The top Democrat on the Senate Foreign Relations Committee on Thursday said congressional probes of Russian meddling in the 2016 presidential election will continue despite recent calls for investigators to wrap up their work.
Senator Ben Cardin, a Democrat from Maryland, told VOA's Serbian Service that investigators will not be deterred by President Donald Trump's recent call for a resolution to inquiries into Russian influence on the election and whether his campaign colluded with Moscow.
"I don't think we are at the end at all," he told VOA, responding to Trump's Monday comments that "the American people are sick of it."
"Every day there is more information that comes out," Cardin added. "It's clear that Russia attempted to interfere in our elections — they clearly used cyber, they clearly favored one of our candidates, President Trump. There is now more and more indication that they may have used, knowingly or unknowingly, people in our own country. They were clearly actively engaged on the internet, buying advertisements. All that is coming to the surface."
He said Trump's recent comments, which coincide with calls from a growing number of Republicans to conclude the investigations by the end of this year, won't curtail congressional inquiries.
"We don't know about the investigation by [Special Counsel Robert] Mueller, that investigation will work its own path," Cardin said. But "as far as the congressional investigation [is concerned], we don't know the time limit there, but we know that won't be the end of congressional interest, investigations. So, no, we are not at the end yet."
Last month, Cardin co-authored a letter with Republican Senator John McCain of Arizona urging Trump to robustly enforce a new set of sanctions that, after receiving overwhelming bipartisan support, authorized the president to punish Moscow over the 2016 campaign meddling.
In that letter, the senators warned Trump that neglecting to enforce the penalties would trigger a congressional review of any relaxation of the sanctions on Russia.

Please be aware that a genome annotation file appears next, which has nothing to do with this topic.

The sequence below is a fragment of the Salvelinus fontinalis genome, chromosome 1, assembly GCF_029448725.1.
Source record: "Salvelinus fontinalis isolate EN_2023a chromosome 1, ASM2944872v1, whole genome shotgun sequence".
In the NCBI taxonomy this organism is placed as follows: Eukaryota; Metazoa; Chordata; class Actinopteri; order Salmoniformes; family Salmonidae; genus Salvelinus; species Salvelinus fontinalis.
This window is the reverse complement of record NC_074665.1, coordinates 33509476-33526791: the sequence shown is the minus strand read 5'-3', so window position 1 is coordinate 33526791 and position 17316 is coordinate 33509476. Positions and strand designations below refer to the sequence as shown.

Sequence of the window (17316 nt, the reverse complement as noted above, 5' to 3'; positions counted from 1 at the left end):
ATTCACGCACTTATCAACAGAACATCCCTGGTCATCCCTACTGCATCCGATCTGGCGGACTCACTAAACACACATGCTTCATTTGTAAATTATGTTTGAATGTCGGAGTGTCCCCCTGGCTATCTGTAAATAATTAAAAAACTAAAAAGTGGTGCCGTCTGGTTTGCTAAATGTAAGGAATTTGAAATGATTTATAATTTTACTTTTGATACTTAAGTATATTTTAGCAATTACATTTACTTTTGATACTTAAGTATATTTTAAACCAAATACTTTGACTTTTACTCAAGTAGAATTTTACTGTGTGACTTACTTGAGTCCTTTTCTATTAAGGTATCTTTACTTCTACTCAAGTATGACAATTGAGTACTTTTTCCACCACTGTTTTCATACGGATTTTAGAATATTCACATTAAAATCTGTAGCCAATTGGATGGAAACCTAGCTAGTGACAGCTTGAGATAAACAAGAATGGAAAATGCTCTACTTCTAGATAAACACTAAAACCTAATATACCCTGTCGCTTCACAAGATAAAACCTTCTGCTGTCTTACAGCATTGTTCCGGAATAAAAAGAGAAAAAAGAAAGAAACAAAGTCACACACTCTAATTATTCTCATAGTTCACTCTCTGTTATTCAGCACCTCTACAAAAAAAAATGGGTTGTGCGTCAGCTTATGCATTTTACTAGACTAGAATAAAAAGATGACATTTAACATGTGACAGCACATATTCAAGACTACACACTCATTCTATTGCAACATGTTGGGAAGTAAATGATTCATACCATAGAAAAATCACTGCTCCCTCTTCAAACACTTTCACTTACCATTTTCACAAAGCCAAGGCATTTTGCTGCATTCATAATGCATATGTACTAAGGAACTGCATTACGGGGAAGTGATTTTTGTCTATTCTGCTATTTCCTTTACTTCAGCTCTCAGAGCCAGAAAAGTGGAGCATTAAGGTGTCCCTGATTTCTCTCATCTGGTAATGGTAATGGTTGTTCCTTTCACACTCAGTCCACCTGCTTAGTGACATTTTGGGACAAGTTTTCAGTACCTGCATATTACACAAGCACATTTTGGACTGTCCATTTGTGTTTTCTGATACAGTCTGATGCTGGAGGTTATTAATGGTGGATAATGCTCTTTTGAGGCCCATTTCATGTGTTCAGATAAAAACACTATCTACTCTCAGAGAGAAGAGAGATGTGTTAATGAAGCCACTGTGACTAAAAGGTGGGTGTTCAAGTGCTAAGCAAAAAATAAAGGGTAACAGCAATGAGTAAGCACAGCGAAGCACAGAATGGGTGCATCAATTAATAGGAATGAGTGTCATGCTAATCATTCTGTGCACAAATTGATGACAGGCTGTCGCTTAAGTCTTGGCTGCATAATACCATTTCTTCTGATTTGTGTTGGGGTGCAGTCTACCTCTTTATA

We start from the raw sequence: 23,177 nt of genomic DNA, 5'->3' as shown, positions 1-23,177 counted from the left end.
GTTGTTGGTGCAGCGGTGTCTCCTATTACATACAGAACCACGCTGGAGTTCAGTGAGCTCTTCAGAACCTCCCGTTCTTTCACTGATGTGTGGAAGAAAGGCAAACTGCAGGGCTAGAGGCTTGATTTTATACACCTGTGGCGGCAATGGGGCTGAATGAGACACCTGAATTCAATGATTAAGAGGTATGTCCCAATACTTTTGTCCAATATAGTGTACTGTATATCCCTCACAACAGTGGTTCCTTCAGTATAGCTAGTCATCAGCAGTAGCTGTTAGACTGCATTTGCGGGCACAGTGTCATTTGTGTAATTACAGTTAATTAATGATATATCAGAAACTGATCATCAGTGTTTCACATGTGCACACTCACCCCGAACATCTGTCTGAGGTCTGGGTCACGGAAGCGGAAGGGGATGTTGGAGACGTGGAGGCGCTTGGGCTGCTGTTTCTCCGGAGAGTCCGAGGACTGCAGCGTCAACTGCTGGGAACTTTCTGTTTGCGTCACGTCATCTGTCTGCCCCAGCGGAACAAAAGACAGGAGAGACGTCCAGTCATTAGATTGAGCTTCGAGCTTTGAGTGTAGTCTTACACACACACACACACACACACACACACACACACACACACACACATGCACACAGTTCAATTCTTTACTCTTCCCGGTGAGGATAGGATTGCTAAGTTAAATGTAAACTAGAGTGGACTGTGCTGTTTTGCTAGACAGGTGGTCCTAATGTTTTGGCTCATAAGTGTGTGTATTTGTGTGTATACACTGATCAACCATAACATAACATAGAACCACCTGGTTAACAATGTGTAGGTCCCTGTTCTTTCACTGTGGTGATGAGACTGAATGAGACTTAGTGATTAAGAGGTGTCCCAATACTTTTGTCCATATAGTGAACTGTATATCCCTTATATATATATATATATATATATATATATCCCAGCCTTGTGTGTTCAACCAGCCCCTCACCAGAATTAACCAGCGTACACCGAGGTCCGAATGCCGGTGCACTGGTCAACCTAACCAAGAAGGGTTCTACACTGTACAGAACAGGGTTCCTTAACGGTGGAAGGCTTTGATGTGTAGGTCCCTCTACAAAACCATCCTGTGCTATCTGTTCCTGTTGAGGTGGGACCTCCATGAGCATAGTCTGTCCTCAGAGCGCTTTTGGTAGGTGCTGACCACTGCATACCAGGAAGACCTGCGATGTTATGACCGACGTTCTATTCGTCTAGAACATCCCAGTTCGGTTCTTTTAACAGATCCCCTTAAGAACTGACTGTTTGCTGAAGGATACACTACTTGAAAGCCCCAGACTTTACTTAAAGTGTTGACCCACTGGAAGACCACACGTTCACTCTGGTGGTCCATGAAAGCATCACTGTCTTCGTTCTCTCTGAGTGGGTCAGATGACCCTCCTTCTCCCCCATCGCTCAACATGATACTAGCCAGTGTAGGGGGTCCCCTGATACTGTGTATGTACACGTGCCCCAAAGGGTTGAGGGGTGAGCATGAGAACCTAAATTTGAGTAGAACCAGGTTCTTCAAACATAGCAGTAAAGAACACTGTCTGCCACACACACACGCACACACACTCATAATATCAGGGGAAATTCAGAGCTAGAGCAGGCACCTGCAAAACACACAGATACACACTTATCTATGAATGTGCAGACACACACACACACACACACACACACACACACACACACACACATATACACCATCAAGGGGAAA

In a recent speech, McCain condemned isolationist politics and "half-baked, spurious nationalism" that, in his opinion, threaten to undercut U.S. global leadership in the Middle East and Eastern Europe, and on topics such as climate change. Asked whether he shares McCain's concern about the Trump administration's move away from a conventional global leadership role, Cardin said legislators are working to maintain that role.
"Congress is taking steps to prevent that from happening. But, when President Trump talks about America first or America withdrawing, it leaves a void which other players can come in to fill," he told VOA. "We worry about Russia and China trying to fill that void. We also know that the president, at times, has challenged the transatlantic partnership. The transatlantic partnership has stood very well for U.S. global leadership and we want to make sure we reinforce that.
"So many of the president's statements have been countered by Congress and have been countered by policies that he has implemented," Cardin added. "So, at the end of the day, we are confident that America will continue its global leadership. It's critically important for America's national security and the advancement of the global goals of good governance, democracy, anti-corruption, fighting for human rights. For all that, I think, the global community depends upon U.S. leadership."
This story originated in VOA's Serbian Service.